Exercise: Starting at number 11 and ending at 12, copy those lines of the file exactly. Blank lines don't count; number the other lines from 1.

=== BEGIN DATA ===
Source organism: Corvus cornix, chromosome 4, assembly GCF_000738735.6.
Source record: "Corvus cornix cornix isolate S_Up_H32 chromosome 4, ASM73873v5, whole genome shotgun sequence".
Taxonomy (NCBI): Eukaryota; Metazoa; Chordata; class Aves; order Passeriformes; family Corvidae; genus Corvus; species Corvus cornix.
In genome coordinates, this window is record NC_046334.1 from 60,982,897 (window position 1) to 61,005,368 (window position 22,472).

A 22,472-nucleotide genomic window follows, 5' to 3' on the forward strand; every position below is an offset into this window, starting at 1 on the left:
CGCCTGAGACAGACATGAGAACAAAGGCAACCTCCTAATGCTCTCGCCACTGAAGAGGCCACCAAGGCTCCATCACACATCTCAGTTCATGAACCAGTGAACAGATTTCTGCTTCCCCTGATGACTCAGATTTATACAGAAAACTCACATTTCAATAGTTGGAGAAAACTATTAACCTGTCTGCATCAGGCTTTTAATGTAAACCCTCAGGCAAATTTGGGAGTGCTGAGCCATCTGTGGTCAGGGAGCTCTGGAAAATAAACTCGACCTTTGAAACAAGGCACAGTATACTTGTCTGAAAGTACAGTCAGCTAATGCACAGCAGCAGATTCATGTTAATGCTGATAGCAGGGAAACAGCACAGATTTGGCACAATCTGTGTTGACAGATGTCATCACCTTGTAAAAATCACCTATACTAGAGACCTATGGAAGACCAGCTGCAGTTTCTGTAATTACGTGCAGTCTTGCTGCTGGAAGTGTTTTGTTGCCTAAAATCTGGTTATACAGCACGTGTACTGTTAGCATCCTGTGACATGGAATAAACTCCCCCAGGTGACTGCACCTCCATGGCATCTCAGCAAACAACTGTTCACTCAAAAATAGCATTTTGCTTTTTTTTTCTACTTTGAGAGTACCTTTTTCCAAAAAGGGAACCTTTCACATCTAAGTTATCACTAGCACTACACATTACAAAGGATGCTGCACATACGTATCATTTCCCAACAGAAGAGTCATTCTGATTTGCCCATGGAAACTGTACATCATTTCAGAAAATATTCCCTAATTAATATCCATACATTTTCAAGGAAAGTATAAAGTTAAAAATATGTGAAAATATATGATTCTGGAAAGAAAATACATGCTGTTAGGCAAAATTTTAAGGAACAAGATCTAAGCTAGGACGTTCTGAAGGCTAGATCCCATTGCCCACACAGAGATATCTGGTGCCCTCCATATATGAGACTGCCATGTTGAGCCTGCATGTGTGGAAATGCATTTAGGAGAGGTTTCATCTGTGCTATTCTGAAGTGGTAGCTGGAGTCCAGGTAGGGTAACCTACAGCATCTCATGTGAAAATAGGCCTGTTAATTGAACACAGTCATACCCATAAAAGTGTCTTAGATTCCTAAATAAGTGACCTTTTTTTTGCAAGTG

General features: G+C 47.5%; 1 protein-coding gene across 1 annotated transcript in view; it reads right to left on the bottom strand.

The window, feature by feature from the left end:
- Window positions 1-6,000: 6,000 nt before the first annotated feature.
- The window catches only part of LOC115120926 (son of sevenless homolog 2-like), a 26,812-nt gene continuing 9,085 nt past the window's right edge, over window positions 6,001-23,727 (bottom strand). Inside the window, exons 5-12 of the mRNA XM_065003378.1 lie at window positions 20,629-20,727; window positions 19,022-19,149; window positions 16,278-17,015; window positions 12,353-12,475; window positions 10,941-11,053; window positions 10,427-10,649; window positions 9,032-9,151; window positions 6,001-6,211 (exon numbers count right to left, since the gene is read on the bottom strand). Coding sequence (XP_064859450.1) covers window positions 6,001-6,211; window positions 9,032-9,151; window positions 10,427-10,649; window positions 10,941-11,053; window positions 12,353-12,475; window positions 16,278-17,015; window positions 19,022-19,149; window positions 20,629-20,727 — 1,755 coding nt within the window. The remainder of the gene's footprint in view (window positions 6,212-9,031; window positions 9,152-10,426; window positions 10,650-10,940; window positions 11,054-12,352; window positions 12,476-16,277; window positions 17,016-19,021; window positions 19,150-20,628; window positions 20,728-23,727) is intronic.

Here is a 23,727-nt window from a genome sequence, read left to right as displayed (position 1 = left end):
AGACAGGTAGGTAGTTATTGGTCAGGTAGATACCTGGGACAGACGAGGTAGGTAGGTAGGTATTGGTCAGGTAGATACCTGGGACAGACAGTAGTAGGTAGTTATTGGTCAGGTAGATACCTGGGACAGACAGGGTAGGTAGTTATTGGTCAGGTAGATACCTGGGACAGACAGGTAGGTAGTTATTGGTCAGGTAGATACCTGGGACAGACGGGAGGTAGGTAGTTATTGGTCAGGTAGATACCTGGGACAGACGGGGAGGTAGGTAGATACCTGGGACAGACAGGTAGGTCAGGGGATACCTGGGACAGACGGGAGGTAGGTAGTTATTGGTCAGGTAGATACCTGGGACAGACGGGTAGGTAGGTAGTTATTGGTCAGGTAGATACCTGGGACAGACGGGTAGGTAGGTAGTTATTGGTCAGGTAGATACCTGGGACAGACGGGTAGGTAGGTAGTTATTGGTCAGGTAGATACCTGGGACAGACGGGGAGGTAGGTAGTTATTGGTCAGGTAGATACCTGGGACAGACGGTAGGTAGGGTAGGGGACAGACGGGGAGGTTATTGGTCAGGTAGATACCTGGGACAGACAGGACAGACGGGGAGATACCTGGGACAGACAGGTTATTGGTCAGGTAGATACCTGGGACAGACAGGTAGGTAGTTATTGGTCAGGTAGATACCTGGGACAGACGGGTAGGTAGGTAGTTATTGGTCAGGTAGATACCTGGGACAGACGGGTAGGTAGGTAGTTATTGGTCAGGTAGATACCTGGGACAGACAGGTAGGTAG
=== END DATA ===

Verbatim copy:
Here is a 23,727-nt window from a genome sequence, read left to right as displayed (position 1 = left end):
AGACAGGTAGGTAGTTATTGGTCAGGTAGATACCTGGGACAGACGAGGTAGGTAGGTAGGTATTGGTCAGGTAGATACCTGGGACAGACAGTAGTAGGTAGTTATTGGTCAGGTAGATACCTGGGACAGACAGGGTAGGTAGTTATTGGTCAGGTAGATACCTGGGACAGACAGGTAGGTAGTTATTGGTCAGGTAGATACCTGGGACAGACGGGAGGTAGGTAGTTATTGGTCAGGTAGATACCTGGGACAGACGGGGAGGTAGGTAGATACCTGGGACAGACAGGTAGGTCAGGGGATACCTGGGACAGACGGGAGGTAGGTAGTTATTGGTCAGGTAGATACCTGGGACAGACGGGTAGGTAGGTAGTTATTGGTCAGGTAGATACCTGGGACAGACGGGTAGGTAGGTAGTTATTGGTCAGGTAGATACCTGGGACAGACGGGTAGGTAGGTAGTTATTGGTCAGGTAGATACCTGGGACAGACGGGGAGGTAGGTAGTTATTGGTCAGGTAGATACCTGGGACAGACGGTAGGTAGGGTAGGGGACAGACGGGGAGGTTATTGGTCAGGTAGATACCTGGGACAGACAGGACAGACGGGGAGATACCTGGGACAGACAGGTTATTGGTCAGGTAGATACCTGGGACAGACAGGTAGGTAGTTATTGGTCAGGTAGATACCTGGGACAGACGGGTAGGTAGGTAGTTATTGGTCAGGTAGATACCTGGGACAGACGGGTAGGTAGGTAGTTATTGGTCAGGTAGATACCTGGGACAGACAGGTAGGTAG